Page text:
Tuesday, November 19, 2013

"We Are What We Repeatedly Do."

"We are what we repeatedly do. Excellence, then, is not an act but a habit." - Aristotle.

I've been thinking a lot about habits lately. I just finished reading The Power of Habit  by Charles Duhigg. The book will give you lots of ideas if you want to get rid of bad habits or install some new and better ones. A habit is something that we do over and over again, sometimes without our full realization of it. The important thing to remember is that we get some kind of reward from a particular habit, or else we wouldn't do them. The habit is the trigger that results in a certain behavior that gives us a reward.

Personally, I've always had better luck adding new good habits than attacking my bad habits head-on. Say, for example, you're in the habit of snarfing a bag of caramels when you get home from work, not that I would ever do anything so shameful. If you simply make yourself a mug of virtuous green tea and enjoy that before you attack the caramels, you might forgo the caramels or maybe eat fewer of them. Or then again, you could end up finding yourself with a green-tea-and-bag-of-caramels habit.

Incidentally,the artist Paul Foxton has set up a website, Creative Triggers, which encourages art practice based on cultivating habits. I highly recommend it  if you're trying to squeeze a lot of things into your day and have trouble finding time to teach yourself how to create art.    

Many artists have a series of habits, or procedures, to help them get into (and through) their work day. I don't have a problem getting to the easel, but I sometimes have to settle myself down before I can concentrate, especially if I'm feeling pressured or anxious or I think a painting is starting to fizzle. My studio habits are just simple daily routines that convince my brain that I am in fact going to do something wonderful today; they help me get focused. I'll bet that most artists have some version of what I'm writing about in this post. A lot of people seem to think that artists only work when they are inspired. It's the other way around; I go to work on a regular basis and then the inspiration hits (if I'm lucky).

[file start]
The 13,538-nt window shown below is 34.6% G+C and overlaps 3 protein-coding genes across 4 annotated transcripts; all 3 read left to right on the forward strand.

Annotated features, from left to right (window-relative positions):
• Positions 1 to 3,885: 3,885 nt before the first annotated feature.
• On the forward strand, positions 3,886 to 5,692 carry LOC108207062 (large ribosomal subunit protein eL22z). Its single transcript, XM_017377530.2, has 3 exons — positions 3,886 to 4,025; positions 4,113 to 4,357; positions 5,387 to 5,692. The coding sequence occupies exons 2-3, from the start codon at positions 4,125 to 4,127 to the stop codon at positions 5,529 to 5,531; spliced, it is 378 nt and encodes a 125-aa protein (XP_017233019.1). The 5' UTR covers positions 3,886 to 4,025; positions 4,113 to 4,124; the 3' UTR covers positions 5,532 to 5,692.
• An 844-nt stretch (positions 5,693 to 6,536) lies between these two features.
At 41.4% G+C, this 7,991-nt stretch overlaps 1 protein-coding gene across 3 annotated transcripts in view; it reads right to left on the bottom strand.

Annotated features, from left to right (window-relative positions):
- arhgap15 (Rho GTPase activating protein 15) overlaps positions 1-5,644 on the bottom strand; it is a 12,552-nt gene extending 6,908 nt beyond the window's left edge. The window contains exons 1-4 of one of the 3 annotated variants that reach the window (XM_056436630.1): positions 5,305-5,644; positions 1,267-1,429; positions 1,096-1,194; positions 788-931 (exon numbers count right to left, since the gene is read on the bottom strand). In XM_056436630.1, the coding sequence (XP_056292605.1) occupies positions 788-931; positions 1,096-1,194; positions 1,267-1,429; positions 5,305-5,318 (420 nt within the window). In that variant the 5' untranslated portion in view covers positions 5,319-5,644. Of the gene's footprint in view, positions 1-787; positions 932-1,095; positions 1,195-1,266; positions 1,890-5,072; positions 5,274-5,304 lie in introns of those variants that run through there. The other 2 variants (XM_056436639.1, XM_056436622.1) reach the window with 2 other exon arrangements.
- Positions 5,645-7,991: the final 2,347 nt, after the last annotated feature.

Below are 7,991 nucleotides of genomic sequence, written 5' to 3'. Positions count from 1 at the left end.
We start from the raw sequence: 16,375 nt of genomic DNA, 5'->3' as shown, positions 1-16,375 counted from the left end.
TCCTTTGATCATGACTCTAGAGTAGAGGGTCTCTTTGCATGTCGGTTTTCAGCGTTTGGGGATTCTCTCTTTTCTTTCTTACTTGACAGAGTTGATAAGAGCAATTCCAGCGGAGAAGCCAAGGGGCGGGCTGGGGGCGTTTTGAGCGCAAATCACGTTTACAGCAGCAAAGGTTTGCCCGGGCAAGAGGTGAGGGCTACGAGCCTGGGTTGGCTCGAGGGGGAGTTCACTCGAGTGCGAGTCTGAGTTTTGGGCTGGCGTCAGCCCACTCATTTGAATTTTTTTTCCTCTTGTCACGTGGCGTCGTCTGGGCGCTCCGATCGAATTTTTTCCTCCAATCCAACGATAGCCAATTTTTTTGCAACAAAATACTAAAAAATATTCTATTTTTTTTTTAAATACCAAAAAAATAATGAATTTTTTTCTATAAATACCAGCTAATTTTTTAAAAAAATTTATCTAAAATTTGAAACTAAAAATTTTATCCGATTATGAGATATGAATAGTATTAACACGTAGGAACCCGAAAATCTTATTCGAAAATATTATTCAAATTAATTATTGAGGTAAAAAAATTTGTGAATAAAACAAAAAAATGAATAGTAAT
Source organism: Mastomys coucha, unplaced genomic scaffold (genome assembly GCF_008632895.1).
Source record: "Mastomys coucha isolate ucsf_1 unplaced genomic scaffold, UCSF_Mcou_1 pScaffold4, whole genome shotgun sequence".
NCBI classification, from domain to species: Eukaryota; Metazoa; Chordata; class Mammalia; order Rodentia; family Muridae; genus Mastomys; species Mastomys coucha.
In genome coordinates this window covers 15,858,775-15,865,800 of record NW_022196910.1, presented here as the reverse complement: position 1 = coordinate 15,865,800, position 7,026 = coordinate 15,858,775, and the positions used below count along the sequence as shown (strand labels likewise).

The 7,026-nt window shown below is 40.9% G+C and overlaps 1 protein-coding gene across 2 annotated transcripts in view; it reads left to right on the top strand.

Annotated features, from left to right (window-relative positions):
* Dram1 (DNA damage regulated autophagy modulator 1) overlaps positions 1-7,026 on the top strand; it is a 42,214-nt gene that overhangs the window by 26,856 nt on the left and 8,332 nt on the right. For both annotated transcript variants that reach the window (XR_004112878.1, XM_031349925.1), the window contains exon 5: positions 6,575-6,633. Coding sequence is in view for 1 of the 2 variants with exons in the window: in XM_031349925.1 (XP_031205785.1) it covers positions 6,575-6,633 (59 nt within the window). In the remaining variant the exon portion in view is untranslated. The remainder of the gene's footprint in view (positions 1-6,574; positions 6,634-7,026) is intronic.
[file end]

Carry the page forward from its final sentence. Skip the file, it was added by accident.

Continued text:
The first thing I do is change into my standing shoes (thick rubber soled clogs). They make a big difference when you stand for hours at a time; I'm told that surgeons and chefs wear clogs too. You can't really dance in them, though.
Next, I fill up the electric teakettle and make a pot of tea. I try to drink at least half of it during the day and I often drink the whole thing. I'm partial to rustic, earthy teas but I'll try anything once. This Australian tea, Bushells, is nice; so is Billy Tea and Yorkshire Gold.
I put a tea cozy over the pot to keep it warm for hours after you take out the tea leaves. This tea cozy is made out of an old sweater my mother made me when I was little; I took off the sleeves, doubled up the body and put in some fiberfill stuffing to help retain the heat. I've been known to wear this on my head when the temperature drops and I don't want to turn the heat on, but mostly it's a nice daily reminder of my mom.

Putting the paint out on the palette is a thoughtful routine for many artists as they begin their work sessions (see my prior post on my palette). I either keep my paint covered with plastic wrap at the end of the day or put it in the freezer.